Luis Antonio Cunha started his comments remarking that he had both agreements and disagreements with the analysis presented. On the one hand, he considered that Vaggione’s reflections brought important contributions to the debate about religion and politics, such as the emphasis on the contradiction within the religious field itself, which encompasses sharp expressions of conservatism and signs of transformation. In his view, the paper contained significant illustrations of positive politicizing of the religious sphere that are inspired by the commitment to freedom.
However, Cunha explained that this should not apply when considering laicité and secularism as old agendas that must be overcome and discarded. In his view, to conceptually overcome something is not to simply discard it. Cunha explained that he thinks it is possible to move ahead without abandoning some strong elements of the debate on laicité and secularization. This is required because much remains to be done in Latin America even on what concerns the “most primitive” feature of laicité which is the separation between church and state. One example is found in Argentina where the national constitution determines that the state is financially responsible for clergy. In his understanding, the proposition of a post-secular perspective to analyze Latin American politics should be empirically tested in national contexts.
For Cunha, the recognition of contradictions and plurality that exists in the religious field should not make us discard the perspective of laicité. Additionally, he observed that in the paper quite often the terms laicism, laicité and secularism are used as synonyms and this is problematic because it is always crucial, in these debates, to distinguish secularization of culture from the laicization of states. Using Brazil as an example, he recalled that in the 19th century, an elitist and authoritarian laicité was established, as it was in other Latin American countries, and was inspired by ideas deployed by freemansory and positivism, which often implied propositions aimed at the elimination of the religious.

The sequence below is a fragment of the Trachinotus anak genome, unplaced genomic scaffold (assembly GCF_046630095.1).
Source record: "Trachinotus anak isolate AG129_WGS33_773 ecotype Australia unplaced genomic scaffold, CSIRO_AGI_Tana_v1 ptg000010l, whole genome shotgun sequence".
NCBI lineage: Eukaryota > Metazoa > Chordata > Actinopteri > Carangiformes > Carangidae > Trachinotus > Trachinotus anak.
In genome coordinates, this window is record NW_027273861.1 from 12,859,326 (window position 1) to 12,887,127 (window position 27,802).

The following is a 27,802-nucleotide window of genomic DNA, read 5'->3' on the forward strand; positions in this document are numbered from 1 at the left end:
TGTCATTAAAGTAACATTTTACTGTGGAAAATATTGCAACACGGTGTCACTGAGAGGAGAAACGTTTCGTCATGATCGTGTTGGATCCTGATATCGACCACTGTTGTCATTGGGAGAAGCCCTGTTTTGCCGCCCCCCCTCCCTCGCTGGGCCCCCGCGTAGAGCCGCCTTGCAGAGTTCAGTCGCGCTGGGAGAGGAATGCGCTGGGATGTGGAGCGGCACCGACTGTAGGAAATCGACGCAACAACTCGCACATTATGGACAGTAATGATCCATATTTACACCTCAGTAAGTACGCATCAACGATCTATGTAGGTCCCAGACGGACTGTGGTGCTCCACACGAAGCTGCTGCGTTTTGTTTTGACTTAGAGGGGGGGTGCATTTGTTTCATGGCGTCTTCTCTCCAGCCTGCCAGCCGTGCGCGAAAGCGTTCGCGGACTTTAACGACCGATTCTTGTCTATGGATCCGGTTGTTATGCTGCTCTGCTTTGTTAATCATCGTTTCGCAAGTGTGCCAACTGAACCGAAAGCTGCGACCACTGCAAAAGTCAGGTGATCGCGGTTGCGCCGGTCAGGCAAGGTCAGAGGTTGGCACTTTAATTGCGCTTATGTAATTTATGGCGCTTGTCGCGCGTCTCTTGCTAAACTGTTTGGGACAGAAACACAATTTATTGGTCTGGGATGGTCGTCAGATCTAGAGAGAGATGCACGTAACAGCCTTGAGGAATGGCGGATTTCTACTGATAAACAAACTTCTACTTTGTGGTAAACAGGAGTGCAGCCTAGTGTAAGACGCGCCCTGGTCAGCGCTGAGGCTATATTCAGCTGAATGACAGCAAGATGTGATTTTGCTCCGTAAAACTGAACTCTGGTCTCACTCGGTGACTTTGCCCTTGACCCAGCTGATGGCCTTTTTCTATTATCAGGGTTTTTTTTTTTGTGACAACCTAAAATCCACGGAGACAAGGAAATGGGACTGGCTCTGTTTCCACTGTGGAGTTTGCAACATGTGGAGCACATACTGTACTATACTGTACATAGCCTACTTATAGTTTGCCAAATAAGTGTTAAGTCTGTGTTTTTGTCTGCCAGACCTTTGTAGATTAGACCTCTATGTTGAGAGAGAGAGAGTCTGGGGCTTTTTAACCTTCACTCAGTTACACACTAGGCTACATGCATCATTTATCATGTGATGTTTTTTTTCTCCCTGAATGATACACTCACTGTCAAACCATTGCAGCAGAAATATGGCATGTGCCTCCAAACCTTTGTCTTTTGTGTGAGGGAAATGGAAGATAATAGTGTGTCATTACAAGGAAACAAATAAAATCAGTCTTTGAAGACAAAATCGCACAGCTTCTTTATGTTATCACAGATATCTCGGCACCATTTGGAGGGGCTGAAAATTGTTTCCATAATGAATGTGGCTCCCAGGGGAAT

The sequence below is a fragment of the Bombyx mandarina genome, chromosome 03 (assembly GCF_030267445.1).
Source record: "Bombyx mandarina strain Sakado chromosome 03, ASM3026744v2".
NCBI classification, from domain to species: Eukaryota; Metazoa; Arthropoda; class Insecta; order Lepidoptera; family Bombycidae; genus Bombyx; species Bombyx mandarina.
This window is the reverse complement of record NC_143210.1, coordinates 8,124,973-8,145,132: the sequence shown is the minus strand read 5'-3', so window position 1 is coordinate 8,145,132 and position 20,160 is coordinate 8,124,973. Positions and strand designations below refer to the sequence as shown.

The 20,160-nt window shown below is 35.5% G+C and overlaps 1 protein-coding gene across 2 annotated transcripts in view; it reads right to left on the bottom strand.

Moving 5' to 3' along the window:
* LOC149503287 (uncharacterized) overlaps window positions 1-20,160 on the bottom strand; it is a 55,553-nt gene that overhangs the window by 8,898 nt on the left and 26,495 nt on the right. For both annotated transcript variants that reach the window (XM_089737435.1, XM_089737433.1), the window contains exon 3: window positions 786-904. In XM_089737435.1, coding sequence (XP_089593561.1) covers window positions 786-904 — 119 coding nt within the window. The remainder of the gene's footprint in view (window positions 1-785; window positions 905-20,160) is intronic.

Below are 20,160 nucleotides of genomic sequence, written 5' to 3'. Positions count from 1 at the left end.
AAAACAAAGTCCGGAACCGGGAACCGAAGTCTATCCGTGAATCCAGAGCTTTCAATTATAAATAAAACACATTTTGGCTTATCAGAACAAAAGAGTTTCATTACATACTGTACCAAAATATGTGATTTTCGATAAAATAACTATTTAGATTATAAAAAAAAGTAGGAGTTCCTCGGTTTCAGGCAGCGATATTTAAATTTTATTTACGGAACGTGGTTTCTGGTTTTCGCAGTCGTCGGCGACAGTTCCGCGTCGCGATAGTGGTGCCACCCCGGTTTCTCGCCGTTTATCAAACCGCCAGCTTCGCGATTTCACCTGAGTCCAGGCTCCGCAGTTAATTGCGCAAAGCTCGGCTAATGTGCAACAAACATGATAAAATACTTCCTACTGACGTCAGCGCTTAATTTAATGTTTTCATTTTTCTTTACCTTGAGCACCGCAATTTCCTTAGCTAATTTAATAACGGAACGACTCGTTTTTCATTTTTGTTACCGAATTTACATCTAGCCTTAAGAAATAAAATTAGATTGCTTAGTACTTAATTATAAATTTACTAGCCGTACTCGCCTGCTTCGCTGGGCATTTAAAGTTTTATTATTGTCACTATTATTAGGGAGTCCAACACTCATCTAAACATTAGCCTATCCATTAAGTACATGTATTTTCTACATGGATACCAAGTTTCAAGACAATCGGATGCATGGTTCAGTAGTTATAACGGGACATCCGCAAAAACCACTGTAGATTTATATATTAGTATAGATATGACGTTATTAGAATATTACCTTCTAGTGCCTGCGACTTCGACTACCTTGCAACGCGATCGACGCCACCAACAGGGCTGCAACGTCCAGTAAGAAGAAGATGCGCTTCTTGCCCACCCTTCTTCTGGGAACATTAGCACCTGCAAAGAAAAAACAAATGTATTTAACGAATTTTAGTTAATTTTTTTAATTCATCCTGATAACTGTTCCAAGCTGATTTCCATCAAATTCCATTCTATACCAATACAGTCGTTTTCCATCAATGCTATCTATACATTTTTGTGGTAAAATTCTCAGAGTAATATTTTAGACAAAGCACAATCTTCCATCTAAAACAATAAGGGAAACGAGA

However, in Brazil, this vision of laicité was eroded after the 1930’s coup d’etat and today, in Cunha’s perception, the country experiences an accelerated two fold process of the secularization of culture and construction of a new laicité. This process does not imply the reduction or elimination of the religious field as it did in the past. This can be illustrated by the New Year’s Eve ceremony in Copacabana that gathers millions of persons each and every year. Principally, it is evolving. Meanwhile, the Catholic Church systematically invests to regain control over the state of what is known to be the biggest Catholic country in the world–a move that has a clear geopolitical objective.
To illustrate these trends, Cunha, mentioned that on that same day (August 25th, 2009) the Brazilian Congress could have eventually voted on the first agreement (concordata) between the Brazilian state and the Vatican. However, in his opinion it is very significant that the presentation of the agreement to Congress had triggered a reaction on the part of a wide range of religious voices, including Catholics as well as atheists and agnostics. This reaction is materialized, for instance, in a paid ad published in O Globo, the main Brazilian newspaper, which was signed by the National Council of Pastors and spoke strongly against the agreement and in favor of laicité.
Therefore, Cunha suggested that the emergence of the phenomenon of political coalitions involving a wide range of religious voices to advocate for laicité should be incorporated in the overview paper, because this is a clear sign of the struggle for the renewal of secular democracies (laicité) in the countries of the region. This could allow for processes of laicization of states and secularization of culture, which are not always convergent to be examined more closely and through a comparative lens. Principally, such a step could reinforce the strengths of the paper and help leave behind what he considers to be less consistent in the analysis, in particular the appeal for post secular concepts and politics. In Cunha’s view, it is not possible to devise what may emerge from the processes currently underway.